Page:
"For the apparent good is the object of appetite, and the real good is the primary object of rational wish" Aristotle, Metaphysics, Book 7I've been reading the Vulgate alongside the Ignatius NIV -- very slowly. Usually I read Luke but the other day I read Psalms 1 and was struck by verse 2
sed in lege Domini voluntas ejus, et in lege ejus meditabitur die ac nocte.The first part of this can be translated "but his WILL is in the law of the Lord." Of course, I'm much more used to reading "The law of the Lord is his DELIGHT" which is the way most modern translations render it.
I am completely ignorant about Hebrew word choice. But I love words, and since St Jerome apparently thought "voluntas" could be parallel to "delight" in some way, it made me wonder whether the word "will" from "voluntas" has been corrupted a bit in our post-Kantian times. Kant, of course, thought that things were only good if they were hard, that the goodness consisted in the difficulty. Aquinas maintained, previously and in opposition, that the essence of virtue was the good, not the difficult. The worth of the subjective difficulty is that it shows more clearly the verity and value of the good. (One might think here of something analogous to the "pearl of great price" where someone is willing to sell all they have and dig around until they find it -- but the value of the pearl is in itself, and the sacrifice only testifies to the immense value, it doesn't MAKE the pearl valuable -- a subtle distinction, perhaps, but with powerful consequences in how you look at things).
I thought of where St Paul says in Romans 7:
"For the good that I would I do not: but the evil which I would not, that I do. Now if I do that I would not, it is no more I that do it, but sin that dwelleth in me."Our will, according to Aquinas, is a rational appetite. It makes us want to do, by definition, what seems good to us. When we say we "should" do something or "ought" to do something we are expressing a desire for the good (though it's possible to have a mistaken idea of what is good, of course, because of misinformation).
“For I delight in the law of God, in my inmost self, but I see in my members another law at war with the law of my mind and making me captive to the law of sin which dwells in my members.”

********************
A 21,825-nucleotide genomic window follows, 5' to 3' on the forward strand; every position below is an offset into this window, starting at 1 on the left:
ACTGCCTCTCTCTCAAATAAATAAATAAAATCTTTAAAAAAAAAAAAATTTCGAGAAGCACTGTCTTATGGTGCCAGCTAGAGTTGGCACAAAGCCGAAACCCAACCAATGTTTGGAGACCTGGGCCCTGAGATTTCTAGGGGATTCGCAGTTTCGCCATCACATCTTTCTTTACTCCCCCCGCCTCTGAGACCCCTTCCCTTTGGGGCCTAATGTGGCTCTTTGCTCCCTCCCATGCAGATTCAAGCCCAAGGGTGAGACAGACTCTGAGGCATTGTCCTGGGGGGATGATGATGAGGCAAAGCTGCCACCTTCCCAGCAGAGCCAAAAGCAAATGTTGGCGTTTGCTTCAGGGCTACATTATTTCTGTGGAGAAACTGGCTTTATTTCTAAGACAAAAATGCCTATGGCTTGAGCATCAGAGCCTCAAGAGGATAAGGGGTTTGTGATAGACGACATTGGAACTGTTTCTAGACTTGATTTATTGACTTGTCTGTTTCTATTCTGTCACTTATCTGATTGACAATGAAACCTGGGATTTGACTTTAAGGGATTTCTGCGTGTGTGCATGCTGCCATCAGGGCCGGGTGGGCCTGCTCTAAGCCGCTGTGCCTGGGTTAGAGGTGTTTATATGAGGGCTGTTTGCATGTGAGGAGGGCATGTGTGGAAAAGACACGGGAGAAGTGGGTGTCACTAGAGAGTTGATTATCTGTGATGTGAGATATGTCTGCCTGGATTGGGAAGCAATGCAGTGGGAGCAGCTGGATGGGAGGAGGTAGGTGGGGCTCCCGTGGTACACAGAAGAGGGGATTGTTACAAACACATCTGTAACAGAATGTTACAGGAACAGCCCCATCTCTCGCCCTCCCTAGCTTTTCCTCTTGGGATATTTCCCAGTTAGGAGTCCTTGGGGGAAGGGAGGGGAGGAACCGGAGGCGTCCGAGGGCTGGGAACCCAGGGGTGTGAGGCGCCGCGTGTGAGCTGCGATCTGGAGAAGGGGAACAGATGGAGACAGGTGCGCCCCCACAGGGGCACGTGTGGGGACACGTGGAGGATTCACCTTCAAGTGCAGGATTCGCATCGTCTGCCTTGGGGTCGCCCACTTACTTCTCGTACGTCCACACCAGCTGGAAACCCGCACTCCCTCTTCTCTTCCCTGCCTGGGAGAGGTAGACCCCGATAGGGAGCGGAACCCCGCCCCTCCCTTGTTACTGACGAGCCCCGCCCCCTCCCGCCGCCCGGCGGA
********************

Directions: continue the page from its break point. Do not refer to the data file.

However, just knowing what would be good and "delighting in it" or "willing it" does not mean necessarily doing it, which is what St Paul seems to be saying and certainly what I tend to recognize in myself. Our ability to do what we know is good is affected by our sinful nature. Aquinas in his commentary on Romans says:
(The other cause, he says, is the justice of God, who permitted this to happen as a consequence for sin -- of course, both causes are allowed by God).
But since the inclination to sin is a punishment for sin, it has a twofold cause: one cause is sin, which has taken mastery over the sinner and imposed its law on him, i.e., the inclination to sin, just as a master imposes his law on a vanquished slave.
So getting back to St Jerome and the relation of "voluntas" to "delight" I think of words like "voluntary" and "volunteer" that imply WANTING to do something and choosing it freely.
For some reason, this is helpful to me because I think that growing up in the Cartesian philosophical climate as most of us do, we think subjectively and imagine that what we REALLY want to do is stuff our faces, buy things, take the easy way out, teach our enemies a lesson, etc. But we do the right thing because we SHOULD, but we don't really want to. And of course, in some sense we do want these things because the law of our members wars with our reason. But reason, of course, knows that these things aren't good, and reason is perfectly expressed beyond our human understanding by the "law of the Lord", which as St Paul also says "is written upon our hearts" in some way. And what is good and true is the object of our reason. So the SHOULDS are really want-tos in a deeper sense than what our "members" want us to do.
So David's remedy to his sinful inclinations is to ponder on the law of the Lord and let it soak into his heart and St Paul's remedy, complementary but also an apostolic fulfillment of the Old Law, is to abide in faith, hope and love which are gifts from God (as indeed everything we have is, but the supernatural gifts particularly are given from above and go beyond our natural powers).
Pope John Paul II spoke of "freedom for excellence" and possibly this is another way of saying something similar -- our faith removes us from the captivity to ourselves and our appetites and frees us for something beyond that.